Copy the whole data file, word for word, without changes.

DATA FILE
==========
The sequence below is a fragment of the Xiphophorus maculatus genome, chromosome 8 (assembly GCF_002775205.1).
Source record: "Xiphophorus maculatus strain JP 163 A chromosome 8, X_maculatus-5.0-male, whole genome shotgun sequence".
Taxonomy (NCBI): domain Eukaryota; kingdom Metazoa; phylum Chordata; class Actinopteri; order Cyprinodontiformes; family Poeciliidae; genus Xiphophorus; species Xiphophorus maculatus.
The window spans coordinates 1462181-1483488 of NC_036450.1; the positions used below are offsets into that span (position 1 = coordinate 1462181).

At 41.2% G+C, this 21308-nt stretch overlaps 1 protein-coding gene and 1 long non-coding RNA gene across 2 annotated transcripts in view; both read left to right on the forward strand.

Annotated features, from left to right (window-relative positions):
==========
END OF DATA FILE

The sequence below is a fragment of the Xiphophorus maculatus genome, chromosome 8 (assembly GCF_002775205.1).
Source record: "Xiphophorus maculatus strain JP 163 A chromosome 8, X_maculatus-5.0-male, whole genome shotgun sequence".
Taxonomy (NCBI): domain Eukaryota; kingdom Metazoa; phylum Chordata; class Actinopteri; order Cyprinodontiformes; family Poeciliidae; genus Xiphophorus; species Xiphophorus maculatus.
The window spans coordinates 1462181-1483488 of NC_036450.1; the positions used below are offsets into that span (position 1 = coordinate 1462181).

At 41.2% G+C, this 21308-nt stretch overlaps 1 protein-coding gene and 1 long non-coding RNA gene across 2 annotated transcripts in view; both read left to right on the forward strand.

Annotated features, from left to right (window-relative positions):